The marriage of classical and jazz
by Piotr Michalowski
From the November, 2003 issue
The violin has never been considered a typical jazz instrument, but in recent years, in the eclectic atmosphere of improvised music, nontraditional instruments have been more welcome. A number of violinists have risen to prominence, and the most prolific among them has been Mark Feldman.
Feldman grew up taking classical lessons in Chicago. In the 1980s he settled in Nashville, where he made a very good living accompanying some of the most famous country singers, including Willie Nelson, Johnny Cash, and Tammy Wynette. In 1986 he left the security of Nashville and moved to New York, where he continued to make a living as a studio musician but gravitated toward the creative downtown scene. In the last two decades he has played with all the major New York players, establishing a particularly close rapport with John Zorn and Dave Douglas. Europeans have particularly appreciated his versatile talents, and he has performed as a soloist with orchestras in Switzerland, Germany, Finland, and elsewhere; in 2002 he premiered Guus Janssen's Violin Concerto with the Netherlands Radio Symphony Orchestra. He has appeared on more than 100 recordings but avoided releasing anything under his own name until 1997, when he made Music for Violin Alone, an astounding recital of original pieces and free improvisation.
Feldman can play anything and is equally at home playing contemporary classical, jazz, or pop. A few years ago he played briefly in Ann Arbor as part of Dave Douglas's String Group, and after dinner we visited the jam session at the Bird of Paradise, where he astounded everyone with a spirited rendition of "You and the Night and the Music," demonstrating that he could play standards as well as free improvisations. More recently he has been working with his Swiss-born wife, composer-pianist Sylvie Courvoisier. Their first recording together, Music for Violin and Piano, was a great critical success, and the follow-up, Abaton, made with cellist Erik Friedlander, should be out any day. This two-CD set,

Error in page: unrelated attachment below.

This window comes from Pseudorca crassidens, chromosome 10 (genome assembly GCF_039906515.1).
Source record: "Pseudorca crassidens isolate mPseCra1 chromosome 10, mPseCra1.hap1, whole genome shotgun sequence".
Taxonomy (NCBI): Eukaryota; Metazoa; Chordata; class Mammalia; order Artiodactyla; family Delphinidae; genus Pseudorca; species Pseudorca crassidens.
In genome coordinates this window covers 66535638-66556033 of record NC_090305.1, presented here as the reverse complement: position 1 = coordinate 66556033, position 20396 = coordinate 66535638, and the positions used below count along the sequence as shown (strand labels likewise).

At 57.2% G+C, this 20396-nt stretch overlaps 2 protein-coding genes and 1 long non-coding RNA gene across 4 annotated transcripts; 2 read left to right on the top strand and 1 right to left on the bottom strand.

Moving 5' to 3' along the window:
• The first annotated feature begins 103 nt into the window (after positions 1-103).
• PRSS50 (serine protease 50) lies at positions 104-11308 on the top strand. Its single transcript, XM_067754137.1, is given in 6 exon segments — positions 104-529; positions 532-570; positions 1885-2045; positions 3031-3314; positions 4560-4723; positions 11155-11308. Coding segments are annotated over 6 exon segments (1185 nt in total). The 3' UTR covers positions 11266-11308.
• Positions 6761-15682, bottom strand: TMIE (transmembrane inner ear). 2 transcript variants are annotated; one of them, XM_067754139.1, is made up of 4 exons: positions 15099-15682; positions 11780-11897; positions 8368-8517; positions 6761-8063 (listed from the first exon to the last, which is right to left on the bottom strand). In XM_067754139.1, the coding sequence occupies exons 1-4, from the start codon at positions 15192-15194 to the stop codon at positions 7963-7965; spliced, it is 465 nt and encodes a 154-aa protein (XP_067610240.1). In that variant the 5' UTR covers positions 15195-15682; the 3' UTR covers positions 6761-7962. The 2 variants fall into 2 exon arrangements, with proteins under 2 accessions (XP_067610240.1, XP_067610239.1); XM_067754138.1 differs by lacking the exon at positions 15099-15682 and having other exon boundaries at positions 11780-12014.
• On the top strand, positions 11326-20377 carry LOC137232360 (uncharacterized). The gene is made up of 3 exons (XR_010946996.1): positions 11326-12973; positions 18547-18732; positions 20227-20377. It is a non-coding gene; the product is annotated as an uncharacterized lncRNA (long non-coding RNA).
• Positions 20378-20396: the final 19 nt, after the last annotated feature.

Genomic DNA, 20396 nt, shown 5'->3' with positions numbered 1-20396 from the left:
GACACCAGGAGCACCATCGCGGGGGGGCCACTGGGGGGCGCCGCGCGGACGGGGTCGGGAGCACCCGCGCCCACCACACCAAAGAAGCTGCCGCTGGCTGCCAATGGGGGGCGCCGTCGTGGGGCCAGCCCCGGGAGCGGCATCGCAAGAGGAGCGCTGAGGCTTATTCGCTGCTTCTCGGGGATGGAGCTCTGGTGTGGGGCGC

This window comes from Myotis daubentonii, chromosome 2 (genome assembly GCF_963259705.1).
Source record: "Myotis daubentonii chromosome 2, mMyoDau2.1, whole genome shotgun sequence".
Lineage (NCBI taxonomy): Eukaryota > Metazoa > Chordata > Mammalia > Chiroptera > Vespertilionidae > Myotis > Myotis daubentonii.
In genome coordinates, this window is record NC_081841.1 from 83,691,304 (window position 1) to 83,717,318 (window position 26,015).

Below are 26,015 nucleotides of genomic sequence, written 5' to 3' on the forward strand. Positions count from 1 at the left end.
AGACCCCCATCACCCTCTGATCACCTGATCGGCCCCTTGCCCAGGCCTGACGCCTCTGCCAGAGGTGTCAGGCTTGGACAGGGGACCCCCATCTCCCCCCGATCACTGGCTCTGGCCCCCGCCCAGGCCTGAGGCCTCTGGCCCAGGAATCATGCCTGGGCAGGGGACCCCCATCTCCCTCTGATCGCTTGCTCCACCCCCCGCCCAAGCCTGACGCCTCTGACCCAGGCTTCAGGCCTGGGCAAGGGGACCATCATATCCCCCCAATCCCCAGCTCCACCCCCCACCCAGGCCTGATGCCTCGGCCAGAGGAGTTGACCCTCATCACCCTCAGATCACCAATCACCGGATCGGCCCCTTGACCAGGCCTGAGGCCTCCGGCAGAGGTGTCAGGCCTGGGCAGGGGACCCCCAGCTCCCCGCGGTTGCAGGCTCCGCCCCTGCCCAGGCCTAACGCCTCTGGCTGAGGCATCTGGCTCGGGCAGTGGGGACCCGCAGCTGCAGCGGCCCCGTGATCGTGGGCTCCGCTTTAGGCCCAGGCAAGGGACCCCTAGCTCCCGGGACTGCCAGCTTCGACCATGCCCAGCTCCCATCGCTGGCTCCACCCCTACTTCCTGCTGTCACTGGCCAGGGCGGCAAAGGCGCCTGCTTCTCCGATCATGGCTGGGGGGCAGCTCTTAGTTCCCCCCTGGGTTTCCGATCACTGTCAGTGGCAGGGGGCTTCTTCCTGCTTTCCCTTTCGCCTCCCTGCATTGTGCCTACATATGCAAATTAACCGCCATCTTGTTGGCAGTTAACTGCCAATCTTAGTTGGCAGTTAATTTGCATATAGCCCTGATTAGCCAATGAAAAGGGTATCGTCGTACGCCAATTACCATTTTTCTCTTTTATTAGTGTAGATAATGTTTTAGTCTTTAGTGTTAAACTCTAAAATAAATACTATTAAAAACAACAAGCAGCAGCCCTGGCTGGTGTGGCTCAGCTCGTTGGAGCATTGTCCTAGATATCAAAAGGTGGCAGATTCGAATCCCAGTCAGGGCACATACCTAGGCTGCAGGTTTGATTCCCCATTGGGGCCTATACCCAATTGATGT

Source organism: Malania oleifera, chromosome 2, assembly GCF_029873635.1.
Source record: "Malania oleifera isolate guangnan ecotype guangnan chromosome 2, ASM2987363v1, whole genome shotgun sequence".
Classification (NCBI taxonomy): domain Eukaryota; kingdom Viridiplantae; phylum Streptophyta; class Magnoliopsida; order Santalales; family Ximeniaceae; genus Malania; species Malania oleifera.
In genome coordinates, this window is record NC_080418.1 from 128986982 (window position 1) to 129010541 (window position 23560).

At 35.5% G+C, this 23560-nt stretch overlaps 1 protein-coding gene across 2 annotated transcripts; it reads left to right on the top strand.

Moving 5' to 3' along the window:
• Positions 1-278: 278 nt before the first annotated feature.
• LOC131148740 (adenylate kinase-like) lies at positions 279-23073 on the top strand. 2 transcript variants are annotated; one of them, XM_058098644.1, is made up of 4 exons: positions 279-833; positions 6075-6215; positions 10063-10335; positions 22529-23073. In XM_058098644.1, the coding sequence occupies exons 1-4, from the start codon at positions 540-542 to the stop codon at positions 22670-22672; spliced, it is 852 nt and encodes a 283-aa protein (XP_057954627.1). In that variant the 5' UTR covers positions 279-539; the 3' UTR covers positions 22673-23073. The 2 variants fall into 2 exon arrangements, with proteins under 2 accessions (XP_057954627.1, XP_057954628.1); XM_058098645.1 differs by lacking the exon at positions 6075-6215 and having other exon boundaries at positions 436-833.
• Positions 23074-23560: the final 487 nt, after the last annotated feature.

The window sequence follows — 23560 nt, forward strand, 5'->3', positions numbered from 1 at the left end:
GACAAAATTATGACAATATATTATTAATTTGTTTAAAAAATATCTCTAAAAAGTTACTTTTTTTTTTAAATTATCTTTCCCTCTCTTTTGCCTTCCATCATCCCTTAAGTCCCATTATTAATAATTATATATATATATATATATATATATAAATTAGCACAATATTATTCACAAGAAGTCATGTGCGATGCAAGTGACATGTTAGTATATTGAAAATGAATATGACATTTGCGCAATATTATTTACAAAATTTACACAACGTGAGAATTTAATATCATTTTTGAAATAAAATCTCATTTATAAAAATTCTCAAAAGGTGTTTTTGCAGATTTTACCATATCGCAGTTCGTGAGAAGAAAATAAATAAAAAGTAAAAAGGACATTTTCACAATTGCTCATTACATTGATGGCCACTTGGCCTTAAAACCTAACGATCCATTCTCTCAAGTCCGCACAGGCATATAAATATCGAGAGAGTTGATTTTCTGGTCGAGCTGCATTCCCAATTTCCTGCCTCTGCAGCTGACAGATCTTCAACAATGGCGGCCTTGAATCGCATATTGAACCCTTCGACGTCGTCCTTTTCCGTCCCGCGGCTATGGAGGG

which includes both written compositions and free improvisations, is a perfect example of the cross-
fertilization between the classical and jazz worlds that has been so fruitful of late far more so than the often forced "Third Stream" experiments of the 1960s.
Courvoisier is the perfect foil for Feldman. Also classically trained, she is an accomplished composer and virtuoso pianist who has played with many of the finest contemporary musicians, and her works have been performed all over the world. The couple make their Ann Arbor debut at Kerrytown Concert House on Saturday, November 15.
[Originally published in November, 2003.]
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